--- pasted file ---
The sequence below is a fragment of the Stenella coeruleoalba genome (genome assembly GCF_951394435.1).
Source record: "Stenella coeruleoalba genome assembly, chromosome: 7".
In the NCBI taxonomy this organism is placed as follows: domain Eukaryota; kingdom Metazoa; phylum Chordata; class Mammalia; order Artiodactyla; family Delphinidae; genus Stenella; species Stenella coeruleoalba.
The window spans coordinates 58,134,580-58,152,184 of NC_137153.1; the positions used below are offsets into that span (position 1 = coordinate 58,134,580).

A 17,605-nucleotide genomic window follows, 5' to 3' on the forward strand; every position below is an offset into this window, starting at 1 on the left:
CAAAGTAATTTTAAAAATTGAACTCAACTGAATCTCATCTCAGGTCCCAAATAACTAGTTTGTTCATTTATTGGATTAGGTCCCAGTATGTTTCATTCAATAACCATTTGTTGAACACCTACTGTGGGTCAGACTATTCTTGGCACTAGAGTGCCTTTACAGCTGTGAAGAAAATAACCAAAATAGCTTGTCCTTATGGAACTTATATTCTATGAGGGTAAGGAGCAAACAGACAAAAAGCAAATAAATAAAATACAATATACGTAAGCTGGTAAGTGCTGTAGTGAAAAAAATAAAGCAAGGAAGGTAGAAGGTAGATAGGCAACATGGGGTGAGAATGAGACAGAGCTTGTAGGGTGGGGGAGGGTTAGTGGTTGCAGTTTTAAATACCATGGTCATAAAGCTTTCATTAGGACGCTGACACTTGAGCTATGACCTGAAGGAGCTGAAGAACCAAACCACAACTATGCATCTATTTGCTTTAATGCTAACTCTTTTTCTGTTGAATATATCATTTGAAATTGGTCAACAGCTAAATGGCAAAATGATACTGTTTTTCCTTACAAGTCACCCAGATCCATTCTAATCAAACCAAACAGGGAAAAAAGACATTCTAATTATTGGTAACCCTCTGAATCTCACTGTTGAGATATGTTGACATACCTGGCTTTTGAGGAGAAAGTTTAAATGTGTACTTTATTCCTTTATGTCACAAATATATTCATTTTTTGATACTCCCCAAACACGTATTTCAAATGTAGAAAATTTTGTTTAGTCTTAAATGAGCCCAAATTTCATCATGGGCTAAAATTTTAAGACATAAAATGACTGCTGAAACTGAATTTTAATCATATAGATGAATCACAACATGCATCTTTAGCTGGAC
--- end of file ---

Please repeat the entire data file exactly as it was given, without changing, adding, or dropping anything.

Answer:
The sequence below is a fragment of the Stenella coeruleoalba genome (genome assembly GCF_951394435.1).
Source record: "Stenella coeruleoalba genome assembly, chromosome: 7".
In the NCBI taxonomy this organism is placed as follows: domain Eukaryota; kingdom Metazoa; phylum Chordata; class Mammalia; order Artiodactyla; family Delphinidae; genus Stenella; species Stenella coeruleoalba.
The window spans coordinates 58,134,580-58,152,184 of NC_137153.1; the positions used below are offsets into that span (position 1 = coordinate 58,134,580).

A 17,605-nucleotide genomic window follows, 5' to 3' on the forward strand; every position below is an offset into this window, starting at 1 on the left:
CAAAGTAATTTTAAAAATTGAACTCAACTGAATCTCATCTCAGGTCCCAAATAACTAGTTTGTTCATTTATTGGATTAGGTCCCAGTATGTTTCATTCAATAACCATTTGTTGAACACCTACTGTGGGTCAGACTATTCTTGGCACTAGAGTGCCTTTACAGCTGTGAAGAAAATAACCAAAATAGCTTGTCCTTATGGAACTTATATTCTATGAGGGTAAGGAGCAAACAGACAAAAAGCAAATAAATAAAATACAATATACGTAAGCTGGTAAGTGCTGTAGTGAAAAAAATAAAGCAAGGAAGGTAGAAGGTAGATAGGCAACATGGGGTGAGAATGAGACAGAGCTTGTAGGGTGGGGGAGGGTTAGTGGTTGCAGTTTTAAATACCATGGTCATAAAGCTTTCATTAGGACGCTGACACTTGAGCTATGACCTGAAGGAGCTGAAGAACCAAACCACAACTATGCATCTATTTGCTTTAATGCTAACTCTTTTTCTGTTGAATATATCATTTGAAATTGGTCAACAGCTAAATGGCAAAATGATACTGTTTTTCCTTACAAGTCACCCAGATCCATTCTAATCAAACCAAACAGGGAAAAAAGACATTCTAATTATTGGTAACCCTCTGAATCTCACTGTTGAGATATGTTGACATACCTGGCTTTTGAGGAGAAAGTTTAAATGTGTACTTTATTCCTTTATGTCACAAATATATTCATTTTTTGATACTCCCCAAACACGTATTTCAAATGTAGAAAATTTTGTTTAGTCTTAAATGAGCCCAAATTTCATCATGGGCTAAAATTTTAAGACATAAAATGACTGCTGAAACTGAATTTTAATCATATAGATGAATCACAACATGCATCTTTAGCTGGAC